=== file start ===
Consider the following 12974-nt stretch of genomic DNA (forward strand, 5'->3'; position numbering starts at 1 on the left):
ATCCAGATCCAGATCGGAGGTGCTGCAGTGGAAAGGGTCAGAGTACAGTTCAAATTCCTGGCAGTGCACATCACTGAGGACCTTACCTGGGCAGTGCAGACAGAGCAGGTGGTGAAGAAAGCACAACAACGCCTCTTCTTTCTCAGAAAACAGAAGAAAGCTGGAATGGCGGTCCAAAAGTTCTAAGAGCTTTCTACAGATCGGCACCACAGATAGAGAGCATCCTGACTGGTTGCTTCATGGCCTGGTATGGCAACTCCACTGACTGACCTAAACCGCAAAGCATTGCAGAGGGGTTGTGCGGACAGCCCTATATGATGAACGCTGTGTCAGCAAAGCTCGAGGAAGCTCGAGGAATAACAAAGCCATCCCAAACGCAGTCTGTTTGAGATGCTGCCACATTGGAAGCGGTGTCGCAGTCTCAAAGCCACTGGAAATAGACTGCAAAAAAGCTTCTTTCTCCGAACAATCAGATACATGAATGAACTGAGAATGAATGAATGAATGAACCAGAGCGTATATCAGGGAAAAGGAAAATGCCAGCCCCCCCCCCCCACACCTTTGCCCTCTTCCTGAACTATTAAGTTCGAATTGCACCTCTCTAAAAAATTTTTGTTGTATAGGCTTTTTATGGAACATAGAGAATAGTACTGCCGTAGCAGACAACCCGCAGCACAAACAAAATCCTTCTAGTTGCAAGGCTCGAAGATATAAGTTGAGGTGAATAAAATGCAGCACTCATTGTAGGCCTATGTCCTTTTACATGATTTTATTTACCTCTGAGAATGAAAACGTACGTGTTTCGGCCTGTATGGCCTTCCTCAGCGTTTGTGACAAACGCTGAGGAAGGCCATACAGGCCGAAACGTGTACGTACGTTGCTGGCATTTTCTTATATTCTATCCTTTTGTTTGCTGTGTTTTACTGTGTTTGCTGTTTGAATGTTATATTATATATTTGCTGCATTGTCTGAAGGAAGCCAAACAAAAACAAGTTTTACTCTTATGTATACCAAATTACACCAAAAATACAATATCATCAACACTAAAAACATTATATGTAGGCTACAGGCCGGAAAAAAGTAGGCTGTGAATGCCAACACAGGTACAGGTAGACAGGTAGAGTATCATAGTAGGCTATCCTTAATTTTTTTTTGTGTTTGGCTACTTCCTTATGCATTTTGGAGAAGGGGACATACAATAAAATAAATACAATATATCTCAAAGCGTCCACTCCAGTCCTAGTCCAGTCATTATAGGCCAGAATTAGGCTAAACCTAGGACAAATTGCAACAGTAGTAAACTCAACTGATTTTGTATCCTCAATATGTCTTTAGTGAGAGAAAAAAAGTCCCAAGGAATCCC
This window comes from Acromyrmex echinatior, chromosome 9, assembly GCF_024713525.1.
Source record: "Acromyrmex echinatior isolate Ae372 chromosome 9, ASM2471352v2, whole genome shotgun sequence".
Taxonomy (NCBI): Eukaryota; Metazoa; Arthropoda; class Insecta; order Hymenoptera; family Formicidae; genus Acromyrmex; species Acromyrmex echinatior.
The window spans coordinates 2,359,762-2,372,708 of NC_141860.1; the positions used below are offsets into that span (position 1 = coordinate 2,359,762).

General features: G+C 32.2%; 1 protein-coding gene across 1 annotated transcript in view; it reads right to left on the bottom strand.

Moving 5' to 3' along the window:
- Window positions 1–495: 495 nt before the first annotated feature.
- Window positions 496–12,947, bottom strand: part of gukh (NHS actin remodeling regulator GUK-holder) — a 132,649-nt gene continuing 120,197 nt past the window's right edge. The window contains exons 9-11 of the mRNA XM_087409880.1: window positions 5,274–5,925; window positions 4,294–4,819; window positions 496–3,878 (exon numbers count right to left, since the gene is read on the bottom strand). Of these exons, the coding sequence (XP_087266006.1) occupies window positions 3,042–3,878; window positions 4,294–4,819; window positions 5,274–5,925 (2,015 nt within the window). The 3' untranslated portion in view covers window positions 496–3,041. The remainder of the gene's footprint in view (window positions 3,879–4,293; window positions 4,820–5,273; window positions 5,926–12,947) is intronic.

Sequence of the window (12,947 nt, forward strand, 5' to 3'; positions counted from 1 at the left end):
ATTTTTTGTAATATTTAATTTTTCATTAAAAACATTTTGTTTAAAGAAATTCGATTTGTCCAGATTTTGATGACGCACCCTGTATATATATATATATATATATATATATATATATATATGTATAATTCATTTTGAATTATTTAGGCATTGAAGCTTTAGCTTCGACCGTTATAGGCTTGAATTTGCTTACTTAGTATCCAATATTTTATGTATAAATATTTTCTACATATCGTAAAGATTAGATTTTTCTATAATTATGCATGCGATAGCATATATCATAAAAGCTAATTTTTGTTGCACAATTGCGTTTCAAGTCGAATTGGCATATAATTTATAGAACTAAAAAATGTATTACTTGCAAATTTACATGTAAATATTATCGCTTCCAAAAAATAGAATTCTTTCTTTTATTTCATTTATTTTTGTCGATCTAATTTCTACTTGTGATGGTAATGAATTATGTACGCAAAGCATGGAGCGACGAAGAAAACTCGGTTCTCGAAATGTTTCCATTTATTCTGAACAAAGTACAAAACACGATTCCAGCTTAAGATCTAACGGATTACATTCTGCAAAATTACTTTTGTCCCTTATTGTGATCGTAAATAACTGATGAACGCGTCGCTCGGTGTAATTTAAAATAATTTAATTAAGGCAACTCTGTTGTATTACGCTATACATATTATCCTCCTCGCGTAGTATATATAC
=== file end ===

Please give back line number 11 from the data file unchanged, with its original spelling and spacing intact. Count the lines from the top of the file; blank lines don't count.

Sequence of the window (12,947 nt, forward strand, 5' to 3'; positions counted from 1 at the left end):